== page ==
Christian Hughes

I wrote this song a few years back. It’s titled “misophonia (n.)”. Misophonia (my-so-fonia) is a disorder which means: “hatred of sound.” Isn’t that ironic? My life revolves around sound in almost every way. Singing and playing instruments has always been one of my favorite ways to relieve stress, yet, other sounds make my life nearly impossible. Perhaps the worst thing about this disorder is that it affects relationships in a negative way.

Because of misophonia, my ears pick up sounds that most people gloss over. Every person makes noises, and with the noises, they create a certain rhythm, or “song” if you will. Over time, the noises make relationships difficult, and either I have to leave- “I don’t want to hear your music anymore”- or the other person in the relationship has to change their lifestyle; “I won’t ask you to change, but won’t you change for me.” The closer I get to an individual, the harder it gets.

Over the years, this burden has left me feeling incredibly helpless, and lonely. “Helpless” because I don’t know how to fix it. And “lonely” because I feel like I would only ruin someone’s life by becoming a part of it. How do I tell someone, with whom I’m madly in love, that I can’t stand the sound of their voice? This song is an attempt at expressing that frustration.

Misophonia is when the afflicted’s brain activates an extreme “fight-or-flight” response when they hear certain trigger noises such as chewing, sniffing, coughing, etc. When I tell people about this, people tell me, “oh! I hate it when people chew loudly! It’s so annoying!” I agree that it is annoying. But when I hear these trigger noises, my brain sends a signal to my suprarenal glands telling them to release massive amounts of adrenaline. All rationality goes out the window, and I’m left wanting to fight, or run away (hence, fight or flight). The reason why I majored in Neuroscience, was to attempt to understand my brain better. Now I understand it better, but I haven’t been able to repair it. This disorder has been a part of my life since I was about 14 years old and is up there with the most difficult things that I deal with day to day.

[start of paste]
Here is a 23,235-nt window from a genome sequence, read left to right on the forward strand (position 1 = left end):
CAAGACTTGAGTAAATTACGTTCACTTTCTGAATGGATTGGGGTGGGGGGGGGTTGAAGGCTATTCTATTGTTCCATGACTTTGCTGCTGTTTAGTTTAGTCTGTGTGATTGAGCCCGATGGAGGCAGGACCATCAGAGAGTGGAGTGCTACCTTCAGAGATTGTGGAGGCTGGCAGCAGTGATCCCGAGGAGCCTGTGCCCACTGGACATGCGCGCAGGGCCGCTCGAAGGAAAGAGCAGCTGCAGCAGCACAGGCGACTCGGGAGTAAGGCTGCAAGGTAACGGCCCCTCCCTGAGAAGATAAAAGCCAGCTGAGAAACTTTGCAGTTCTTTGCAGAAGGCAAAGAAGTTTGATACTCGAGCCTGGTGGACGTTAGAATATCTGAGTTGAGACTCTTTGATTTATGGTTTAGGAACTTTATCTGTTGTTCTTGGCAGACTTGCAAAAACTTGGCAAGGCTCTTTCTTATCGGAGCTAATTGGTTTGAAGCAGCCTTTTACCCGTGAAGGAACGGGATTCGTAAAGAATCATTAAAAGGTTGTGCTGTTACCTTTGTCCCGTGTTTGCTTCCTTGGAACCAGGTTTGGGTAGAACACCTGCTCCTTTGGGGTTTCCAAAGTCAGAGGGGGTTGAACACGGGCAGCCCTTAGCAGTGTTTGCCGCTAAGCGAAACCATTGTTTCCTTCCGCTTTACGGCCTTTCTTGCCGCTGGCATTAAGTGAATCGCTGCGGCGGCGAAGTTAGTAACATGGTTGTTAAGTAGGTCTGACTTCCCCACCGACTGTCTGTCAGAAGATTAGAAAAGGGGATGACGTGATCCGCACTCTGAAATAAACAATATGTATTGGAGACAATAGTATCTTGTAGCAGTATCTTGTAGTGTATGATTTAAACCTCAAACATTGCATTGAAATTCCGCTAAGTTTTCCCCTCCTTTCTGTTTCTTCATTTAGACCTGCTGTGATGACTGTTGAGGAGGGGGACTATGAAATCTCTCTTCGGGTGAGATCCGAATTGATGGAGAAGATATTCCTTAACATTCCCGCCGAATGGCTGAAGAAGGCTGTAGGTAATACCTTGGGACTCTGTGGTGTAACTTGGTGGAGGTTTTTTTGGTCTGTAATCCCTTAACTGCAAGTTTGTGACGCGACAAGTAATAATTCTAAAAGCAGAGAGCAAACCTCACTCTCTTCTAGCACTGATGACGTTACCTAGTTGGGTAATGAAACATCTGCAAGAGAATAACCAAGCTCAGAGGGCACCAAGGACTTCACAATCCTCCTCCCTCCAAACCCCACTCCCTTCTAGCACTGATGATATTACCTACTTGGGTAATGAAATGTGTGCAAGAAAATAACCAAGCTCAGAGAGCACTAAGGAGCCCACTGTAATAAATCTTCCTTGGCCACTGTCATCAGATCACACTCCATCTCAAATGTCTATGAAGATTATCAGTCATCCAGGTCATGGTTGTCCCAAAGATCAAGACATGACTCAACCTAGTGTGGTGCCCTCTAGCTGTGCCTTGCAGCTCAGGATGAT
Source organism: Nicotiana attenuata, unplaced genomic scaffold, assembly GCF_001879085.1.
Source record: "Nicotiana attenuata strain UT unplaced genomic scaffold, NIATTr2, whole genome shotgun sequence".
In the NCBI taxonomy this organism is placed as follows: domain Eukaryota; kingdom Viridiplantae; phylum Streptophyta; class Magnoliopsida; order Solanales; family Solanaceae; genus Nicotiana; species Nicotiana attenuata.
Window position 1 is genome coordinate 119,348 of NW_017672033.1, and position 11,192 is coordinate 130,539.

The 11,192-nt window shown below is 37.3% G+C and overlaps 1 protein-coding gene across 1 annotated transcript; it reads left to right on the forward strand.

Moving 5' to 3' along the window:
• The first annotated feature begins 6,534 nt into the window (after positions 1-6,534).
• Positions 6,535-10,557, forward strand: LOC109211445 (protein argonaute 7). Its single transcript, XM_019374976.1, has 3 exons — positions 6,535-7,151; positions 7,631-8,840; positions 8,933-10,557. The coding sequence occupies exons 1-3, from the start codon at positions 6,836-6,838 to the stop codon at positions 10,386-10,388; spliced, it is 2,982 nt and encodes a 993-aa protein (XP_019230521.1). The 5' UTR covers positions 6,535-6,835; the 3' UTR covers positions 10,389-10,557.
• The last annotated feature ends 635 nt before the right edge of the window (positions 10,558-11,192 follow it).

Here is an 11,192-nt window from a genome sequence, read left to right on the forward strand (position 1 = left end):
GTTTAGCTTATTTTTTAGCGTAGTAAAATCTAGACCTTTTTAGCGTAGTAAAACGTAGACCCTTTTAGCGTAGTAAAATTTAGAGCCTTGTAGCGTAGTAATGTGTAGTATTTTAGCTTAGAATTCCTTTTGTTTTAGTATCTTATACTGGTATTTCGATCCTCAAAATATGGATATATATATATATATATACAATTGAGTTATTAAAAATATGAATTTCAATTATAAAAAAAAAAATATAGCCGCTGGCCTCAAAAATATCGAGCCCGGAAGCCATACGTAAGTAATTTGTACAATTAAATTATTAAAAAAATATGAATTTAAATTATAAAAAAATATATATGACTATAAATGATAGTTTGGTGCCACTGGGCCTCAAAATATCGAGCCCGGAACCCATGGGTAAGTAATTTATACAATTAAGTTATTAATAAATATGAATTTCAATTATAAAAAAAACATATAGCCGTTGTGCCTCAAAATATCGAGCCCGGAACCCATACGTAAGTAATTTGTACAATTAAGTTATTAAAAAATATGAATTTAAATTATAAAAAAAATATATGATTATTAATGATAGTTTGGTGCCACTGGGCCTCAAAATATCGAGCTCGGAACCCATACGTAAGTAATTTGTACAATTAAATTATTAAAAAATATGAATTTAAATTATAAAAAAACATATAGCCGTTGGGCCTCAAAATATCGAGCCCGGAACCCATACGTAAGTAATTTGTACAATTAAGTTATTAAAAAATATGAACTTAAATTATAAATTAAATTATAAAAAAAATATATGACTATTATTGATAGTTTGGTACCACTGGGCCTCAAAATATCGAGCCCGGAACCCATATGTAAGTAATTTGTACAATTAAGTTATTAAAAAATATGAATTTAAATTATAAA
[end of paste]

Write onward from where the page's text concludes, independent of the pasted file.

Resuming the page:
Now, after having come to terms with this condition, I’ve realized something powerful. The things that I’m most proud of have stemmed from decisions I’ve made because of Misophonia. While it’s been incredibly difficult, I wouldn’t be the person who I am today, if I didn’t have this thing inside of me. So… after everything, I’m grateful that I have it because it has helped me discover who I truly am.

A HUGE thank you to everyone who contributed to this project, Hannah for being an amazing actress, Paesha for your incredible filming, Katie for your master violin skills, Melissa for producing, and Kenz for doing EVERYTHING to make the audio come together! Recording, arranging, playing, mixing, did you guys listen to that chorus?! Kenz you freaking killed it!

Also a huge thanks to Cindy (and family) for letting us use your house to film!